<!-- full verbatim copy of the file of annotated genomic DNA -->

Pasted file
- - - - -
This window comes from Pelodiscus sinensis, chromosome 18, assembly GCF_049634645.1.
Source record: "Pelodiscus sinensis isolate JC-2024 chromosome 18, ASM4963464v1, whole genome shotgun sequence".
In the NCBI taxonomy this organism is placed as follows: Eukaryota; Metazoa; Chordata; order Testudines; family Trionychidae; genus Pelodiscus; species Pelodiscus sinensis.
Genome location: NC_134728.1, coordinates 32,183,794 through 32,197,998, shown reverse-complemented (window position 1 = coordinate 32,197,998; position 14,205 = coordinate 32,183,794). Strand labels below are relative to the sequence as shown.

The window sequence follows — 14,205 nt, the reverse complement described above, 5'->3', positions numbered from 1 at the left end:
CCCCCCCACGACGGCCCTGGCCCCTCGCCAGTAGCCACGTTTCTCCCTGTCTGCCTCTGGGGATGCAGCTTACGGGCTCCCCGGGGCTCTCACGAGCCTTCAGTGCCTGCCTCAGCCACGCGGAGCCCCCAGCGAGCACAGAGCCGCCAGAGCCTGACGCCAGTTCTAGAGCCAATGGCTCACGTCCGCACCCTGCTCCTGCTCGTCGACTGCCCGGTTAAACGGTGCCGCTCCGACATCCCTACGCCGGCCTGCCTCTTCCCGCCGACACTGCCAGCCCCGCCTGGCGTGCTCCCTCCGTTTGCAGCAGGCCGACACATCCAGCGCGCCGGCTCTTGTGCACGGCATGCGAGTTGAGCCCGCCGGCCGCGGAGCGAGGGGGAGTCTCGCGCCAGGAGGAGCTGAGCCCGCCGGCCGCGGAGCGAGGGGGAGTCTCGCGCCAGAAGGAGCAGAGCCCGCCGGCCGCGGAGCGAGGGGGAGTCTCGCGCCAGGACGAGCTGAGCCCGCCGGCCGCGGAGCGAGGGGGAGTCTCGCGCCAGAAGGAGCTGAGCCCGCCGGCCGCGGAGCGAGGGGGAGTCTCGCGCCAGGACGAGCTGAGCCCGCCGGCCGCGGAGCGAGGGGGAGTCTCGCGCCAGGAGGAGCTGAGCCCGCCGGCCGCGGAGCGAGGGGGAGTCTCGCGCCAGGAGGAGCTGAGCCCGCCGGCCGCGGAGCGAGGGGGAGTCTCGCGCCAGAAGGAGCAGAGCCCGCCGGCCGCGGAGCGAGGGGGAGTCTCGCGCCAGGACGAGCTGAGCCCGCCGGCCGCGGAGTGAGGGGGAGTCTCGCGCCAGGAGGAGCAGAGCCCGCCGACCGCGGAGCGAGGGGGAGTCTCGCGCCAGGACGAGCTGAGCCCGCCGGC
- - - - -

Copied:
This window comes from Pelodiscus sinensis, chromosome 18, assembly GCF_049634645.1.
Source record: "Pelodiscus sinensis isolate JC-2024 chromosome 18, ASM4963464v1, whole genome shotgun sequence".
In the NCBI taxonomy this organism is placed as follows: Eukaryota; Metazoa; Chordata; order Testudines; family Trionychidae; genus Pelodiscus; species Pelodiscus sinensis.
Genome location: NC_134728.1, coordinates 32,183,794 through 32,197,998, shown reverse-complemented (window position 1 = coordinate 32,197,998; position 14,205 = coordinate 32,183,794). Strand labels below are relative to the sequence as shown.

The window sequence follows — 14,205 nt, the reverse complement described above, 5'->3', positions numbered from 1 at the left end:
CCCCCCCACGACGGCCCTGGCCCCTCGCCAGTAGCCACGTTTCTCCCTGTCTGCCTCTGGGGATGCAGCTTACGGGCTCCCCGGGGCTCTCACGAGCCTTCAGTGCCTGCCTCAGCCACGCGGAGCCCCCAGCGAGCACAGAGCCGCCAGAGCCTGACGCCAGTTCTAGAGCCAATGGCTCACGTCCGCACCCTGCTCCTGCTCGTCGACTGCCCGGTTAAACGGTGCCGCTCCGACATCCCTACGCCGGCCTGCCTCTTCCCGCCGACACTGCCAGCCCCGCCTGGCGTGCTCCCTCCGTTTGCAGCAGGCCGACACATCCAGCGCGCCGGCTCTTGTGCACGGCATGCGAGTTGAGCCCGCCGGCCGCGGAGCGAGGGGGAGTCTCGCGCCAGGAGGAGCTGAGCCCGCCGGCCGCGGAGCGAGGGGGAGTCTCGCGCCAGAAGGAGCAGAGCCCGCCGGCCGCGGAGCGAGGGGGAGTCTCGCGCCAGGACGAGCTGAGCCCGCCGGCCGCGGAGCGAGGGGGAGTCTCGCGCCAGAAGGAGCTGAGCCCGCCGGCCGCGGAGCGAGGGGGAGTCTCGCGCCAGGACGAGCTGAGCCCGCCGGCCGCGGAGCGAGGGGGAGTCTCGCGCCAGGAGGAGCTGAGCCCGCCGGCCGCGGAGCGAGGGGGAGTCTCGCGCCAGGAGGAGCTGAGCCCGCCGGCCGCGGAGCGAGGGGGAGTCTCGCGCCAGAAGGAGCAGAGCCCGCCGGCCGCGGAGCGAGGGGGAGTCTCGCGCCAGGACGAGCTGAGCCCGCCGGCCGCGGAGTGAGGGGGAGTCTCGCGCCAGGAGGAGCAGAGCCCGCCGACCGCGGAGCGAGGGGGAGTCTCGCGCCAGGACGAGCTGAGCCCGCCGGC